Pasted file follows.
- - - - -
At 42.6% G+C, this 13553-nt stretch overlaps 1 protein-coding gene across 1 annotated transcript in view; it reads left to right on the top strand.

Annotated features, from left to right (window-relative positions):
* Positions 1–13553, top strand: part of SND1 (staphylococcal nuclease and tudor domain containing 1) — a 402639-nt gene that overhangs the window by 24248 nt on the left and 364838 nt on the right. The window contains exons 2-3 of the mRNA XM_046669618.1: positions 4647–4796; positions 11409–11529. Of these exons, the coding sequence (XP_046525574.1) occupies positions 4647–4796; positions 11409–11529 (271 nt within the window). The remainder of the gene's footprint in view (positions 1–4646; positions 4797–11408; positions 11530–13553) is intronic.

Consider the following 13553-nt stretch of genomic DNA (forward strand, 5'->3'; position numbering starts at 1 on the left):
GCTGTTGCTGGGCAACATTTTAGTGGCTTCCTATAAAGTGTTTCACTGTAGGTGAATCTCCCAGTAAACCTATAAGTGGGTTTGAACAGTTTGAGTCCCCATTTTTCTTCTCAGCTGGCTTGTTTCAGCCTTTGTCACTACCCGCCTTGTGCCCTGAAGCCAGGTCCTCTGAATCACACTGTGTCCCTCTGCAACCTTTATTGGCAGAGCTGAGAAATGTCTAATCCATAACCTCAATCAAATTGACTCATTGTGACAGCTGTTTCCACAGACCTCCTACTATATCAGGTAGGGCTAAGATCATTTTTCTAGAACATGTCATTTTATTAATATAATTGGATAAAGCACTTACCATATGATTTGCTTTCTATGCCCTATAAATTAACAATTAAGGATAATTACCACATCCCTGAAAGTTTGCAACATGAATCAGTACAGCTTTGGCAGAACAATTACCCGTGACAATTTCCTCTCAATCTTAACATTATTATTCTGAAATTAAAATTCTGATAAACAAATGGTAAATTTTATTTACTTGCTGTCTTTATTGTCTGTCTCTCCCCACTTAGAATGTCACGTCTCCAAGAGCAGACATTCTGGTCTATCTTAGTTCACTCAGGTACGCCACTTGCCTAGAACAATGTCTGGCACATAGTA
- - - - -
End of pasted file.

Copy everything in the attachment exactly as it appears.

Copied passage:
At 42.6% G+C, this 13553-nt stretch overlaps 1 protein-coding gene across 1 annotated transcript in view; it reads left to right on the top strand.

Annotated features, from left to right (window-relative positions):
* Positions 1–13553, top strand: part of SND1 (staphylococcal nuclease and tudor domain containing 1) — a 402639-nt gene that overhangs the window by 24248 nt on the left and 364838 nt on the right. The window contains exons 2-3 of the mRNA XM_046669618.1: positions 4647–4796; positions 11409–11529. Of these exons, the coding sequence (XP_046525574.1) occupies positions 4647–4796; positions 11409–11529 (271 nt within the window). The remainder of the gene's footprint in view (positions 1–4646; positions 4797–11408; positions 11530–13553) is intronic.

Consider the following 13553-nt stretch of genomic DNA (forward strand, 5'->3'; position numbering starts at 1 on the left):
GCTGTTGCTGGGCAACATTTTAGTGGCTTCCTATAAAGTGTTTCACTGTAGGTGAATCTCCCAGTAAACCTATAAGTGGGTTTGAACAGTTTGAGTCCCCATTTTTCTTCTCAGCTGGCTTGTTTCAGCCTTTGTCACTACCCGCCTTGTGCCCTGAAGCCAGGTCCTCTGAATCACACTGTGTCCCTCTGCAACCTTTATTGGCAGAGCTGAGAAATGTCTAATCCATAACCTCAATCAAATTGACTCATTGTGACAGCTGTTTCCACAGACCTCCTACTATATCAGGTAGGGCTAAGATCATTTTTCTAGAACATGTCATTTTATTAATATAATTGGATAAAGCACTTACCATATGATTTGCTTTCTATGCCCTATAAATTAACAATTAAGGATAATTACCACATCCCTGAAAGTTTGCAACATGAATCAGTACAGCTTTGGCAGAACAATTACCCGTGACAATTTCCTCTCAATCTTAACATTATTATTCTGAAATTAAAATTCTGATAAACAAATGGTAAATTTTATTTACTTGCTGTCTTTATTGTCTGTCTCTCCCCACTTAGAATGTCACGTCTCCAAGAGCAGACATTCTGGTCTATCTTAGTTCACTCAGGTACGCCACTTGCCTAGAACAATGTCTGGCACATAGTA